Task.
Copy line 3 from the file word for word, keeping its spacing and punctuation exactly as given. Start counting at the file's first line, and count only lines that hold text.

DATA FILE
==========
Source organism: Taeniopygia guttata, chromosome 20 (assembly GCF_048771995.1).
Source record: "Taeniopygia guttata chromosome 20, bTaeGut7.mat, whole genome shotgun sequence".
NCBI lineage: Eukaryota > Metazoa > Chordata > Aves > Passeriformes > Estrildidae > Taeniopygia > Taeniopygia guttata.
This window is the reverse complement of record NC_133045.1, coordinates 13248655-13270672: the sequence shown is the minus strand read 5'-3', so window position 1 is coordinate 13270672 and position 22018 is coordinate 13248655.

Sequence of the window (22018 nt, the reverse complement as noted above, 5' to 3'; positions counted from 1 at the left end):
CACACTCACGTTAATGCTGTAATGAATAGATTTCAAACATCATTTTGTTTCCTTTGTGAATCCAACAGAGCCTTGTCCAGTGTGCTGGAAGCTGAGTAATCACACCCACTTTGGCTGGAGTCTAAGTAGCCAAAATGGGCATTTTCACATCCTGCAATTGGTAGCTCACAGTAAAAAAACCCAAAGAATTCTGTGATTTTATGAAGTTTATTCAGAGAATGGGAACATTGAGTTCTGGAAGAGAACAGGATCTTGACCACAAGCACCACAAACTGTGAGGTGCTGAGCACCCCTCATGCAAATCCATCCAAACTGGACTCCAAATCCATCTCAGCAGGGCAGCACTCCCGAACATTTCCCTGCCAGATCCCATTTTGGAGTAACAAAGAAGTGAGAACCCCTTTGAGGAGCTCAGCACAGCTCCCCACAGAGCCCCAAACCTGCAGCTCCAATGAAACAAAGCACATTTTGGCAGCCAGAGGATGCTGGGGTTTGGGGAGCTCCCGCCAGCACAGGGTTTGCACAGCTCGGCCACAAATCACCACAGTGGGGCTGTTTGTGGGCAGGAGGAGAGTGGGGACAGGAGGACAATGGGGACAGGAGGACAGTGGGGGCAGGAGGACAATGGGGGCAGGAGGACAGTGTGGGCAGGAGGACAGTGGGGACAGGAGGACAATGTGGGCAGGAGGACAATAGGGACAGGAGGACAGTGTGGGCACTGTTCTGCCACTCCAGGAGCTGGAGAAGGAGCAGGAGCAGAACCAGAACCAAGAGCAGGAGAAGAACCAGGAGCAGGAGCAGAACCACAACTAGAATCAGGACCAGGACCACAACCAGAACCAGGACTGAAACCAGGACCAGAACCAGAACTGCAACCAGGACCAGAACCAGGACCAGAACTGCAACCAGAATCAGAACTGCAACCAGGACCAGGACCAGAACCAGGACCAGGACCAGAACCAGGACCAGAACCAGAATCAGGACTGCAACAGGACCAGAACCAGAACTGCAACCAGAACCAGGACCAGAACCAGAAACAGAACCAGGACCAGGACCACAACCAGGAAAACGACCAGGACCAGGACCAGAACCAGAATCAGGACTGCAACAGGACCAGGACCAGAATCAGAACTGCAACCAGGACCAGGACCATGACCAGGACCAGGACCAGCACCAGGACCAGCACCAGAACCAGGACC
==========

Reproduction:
NCBI lineage: Eukaryota > Metazoa > Chordata > Aves > Passeriformes > Estrildidae > Taeniopygia > Taeniopygia guttata.